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Author Topic: ARIF, ORIF, and CREF  (Read 5306 times)

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Offline meg

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ARIF, ORIF, and CREF
« on: June 01, 2003, 01:54:38 AM »
Can someone explain what the "Reduction" means in these terms?
Arthroscopic Reduction Internal Fixator
Operative Reduction Internal Fixator
Closed Reduction Externnal Fixator

I'm not even sure what internal and external mean for sure.

THANKS

Meg
5/4/02 struck by drunk driver. bilateral tibial plateau fractures. 10/02 scope for scar tissue, bad ROM  2/03 repeat procedure. still lousy ROM in right knee.

Offline Heather M.

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Re: ARIF, ORIF, and CREF
« Reply #1 on: June 01, 2003, 02:24:38 AM »
Reduction has to do with a broken bone or fracture--I think it means realigning the broken bits so they can heal.  Once that has been done, you need something to hold the fixed break while your bone heals itself, which is a fixator.  Internal is just that--inside your body.  It involves screws, darts, metal plates, etc.  An external fixator is a big metal frame that goes around the leg and has pieces of it going into your flesh/bone to hold it in place.  It involves more risk of infection and inconvenience for the patient, but also can give a better chance for those who haven't responded well to internal screws.

Here's a link which shows Lyle Lovett and his external fixator for a broken leg.  
http://www.uthouston.edu/hLeader/archive/orthopedic/020329/

Your leg goes in the middle of the cylinder.  I think Larry on this board has one right now.

As for the rest, I'm going to guess here based on the individual definitions:  arthroscopic reduction Internal fixator would be repairing the fracture with a scope and internal screws/plates.  Operative reduction with internal fixator would be an open procedure (big scar) with screws/plates inside the leg.  A closed reduction with an external fixator would involve no surgery, I'm guessing, but would involve small incisions to place the external fixator on and give your bone a chance to heal.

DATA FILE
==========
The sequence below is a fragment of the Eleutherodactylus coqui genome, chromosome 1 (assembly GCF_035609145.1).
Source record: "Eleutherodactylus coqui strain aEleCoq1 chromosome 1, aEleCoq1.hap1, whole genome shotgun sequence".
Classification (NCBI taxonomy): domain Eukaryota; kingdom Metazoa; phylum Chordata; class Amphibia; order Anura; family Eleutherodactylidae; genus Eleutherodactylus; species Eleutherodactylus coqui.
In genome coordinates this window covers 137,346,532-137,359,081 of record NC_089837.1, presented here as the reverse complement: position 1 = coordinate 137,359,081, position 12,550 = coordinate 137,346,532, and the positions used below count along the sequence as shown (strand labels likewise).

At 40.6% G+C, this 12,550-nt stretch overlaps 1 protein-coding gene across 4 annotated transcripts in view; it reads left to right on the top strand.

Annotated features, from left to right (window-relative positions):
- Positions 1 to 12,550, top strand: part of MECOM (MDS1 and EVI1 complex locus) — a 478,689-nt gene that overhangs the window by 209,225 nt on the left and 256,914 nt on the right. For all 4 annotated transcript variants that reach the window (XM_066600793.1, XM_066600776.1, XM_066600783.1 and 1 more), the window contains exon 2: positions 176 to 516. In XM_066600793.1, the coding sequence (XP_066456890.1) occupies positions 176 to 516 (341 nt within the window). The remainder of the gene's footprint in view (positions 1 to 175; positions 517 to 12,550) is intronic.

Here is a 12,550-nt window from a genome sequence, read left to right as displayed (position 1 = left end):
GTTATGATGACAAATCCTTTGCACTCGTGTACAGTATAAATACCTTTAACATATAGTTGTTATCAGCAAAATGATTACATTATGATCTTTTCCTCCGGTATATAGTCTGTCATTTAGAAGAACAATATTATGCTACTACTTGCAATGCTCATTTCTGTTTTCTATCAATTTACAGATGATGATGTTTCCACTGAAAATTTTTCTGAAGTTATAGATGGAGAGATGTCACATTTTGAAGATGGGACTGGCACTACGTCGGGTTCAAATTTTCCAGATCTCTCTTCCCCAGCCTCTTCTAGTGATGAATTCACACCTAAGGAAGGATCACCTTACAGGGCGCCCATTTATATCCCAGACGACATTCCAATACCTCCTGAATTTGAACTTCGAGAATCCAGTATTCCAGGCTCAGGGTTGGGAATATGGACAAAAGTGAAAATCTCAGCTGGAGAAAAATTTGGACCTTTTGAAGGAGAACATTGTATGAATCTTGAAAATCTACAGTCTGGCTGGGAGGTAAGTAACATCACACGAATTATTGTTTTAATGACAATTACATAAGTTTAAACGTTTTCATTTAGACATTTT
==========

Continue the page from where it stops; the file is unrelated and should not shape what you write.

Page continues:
Remember, I'm just guessing, because I've had arthroscopic and closed procedures done before.  
« Last Edit: June 01, 2003, 02:25:44 AM by hmaxwell »
Scope #1: LR, part. menisectomy w/cyst, chondroplasty
#2-#5: Lysis of adhesions/scar tissue, AIR, patellar tendon debridement, infections, MUA, insufflation
#6: IT band release / Z-Plasty, synovectomy, LOA/AIR, chondroplasty
2006 Arthrofibrosis, patella baja
http://www.flickr.com/photos/hmaxwell

Offline meg

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Re: ARIF, ORIF, and CREF
« Reply #2 on: June 01, 2003, 03:09:25 AM »
thanks, heather. that seems about what I thought. I think I was reading the article/link you posted on --drawn a blank--and these terms were thrown around.

I'm not sure where I am in this because I had open reduction, screws, and then a plaster cast for tibeau plateau fracture, and torn ACL.  My second (arrogant) opinion doctor (1 year later) said my athrofibrosis problems are all due to the plaster cast.  (I know, immobilization is bad...). I know I can't dwell on the past, but it is possible that my OS did have a good reason for his decision.      :(      :-/ :'(     There was one small statement in the article that said occasionally a cast is necessary.
Well, we can only go forward, eh?  I know you've had your share of troubles.

thanks for your reply.  meg
5/4/02 struck by drunk driver. bilateral tibial plateau fractures. 10/02 scope for scar tissue, bad ROM  2/03 repeat procedure. still lousy ROM in right knee.

Offline meg

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Re: ARIF, ORIF, and CREF
« Reply #3 on: June 01, 2003, 03:14:18 AM »
By the way, Heather, by husband, who was also struck by the drunk driver and broke both of HIS legs, had an external fixture, (very creepy things!) so my doctor can't be completely clueless.  

Re bilateral TPFs.  Since I broke both knees, somehow I thought that's what the bilateral meant (both legs),  but I guess it must mean both legs with LATERAL TPFs.   So much to understand.    meg
5/4/02 struck by drunk driver. bilateral tibial plateau fractures. 10/02 scope for scar tissue, bad ROM  2/03 repeat procedure. still lousy ROM in right knee.















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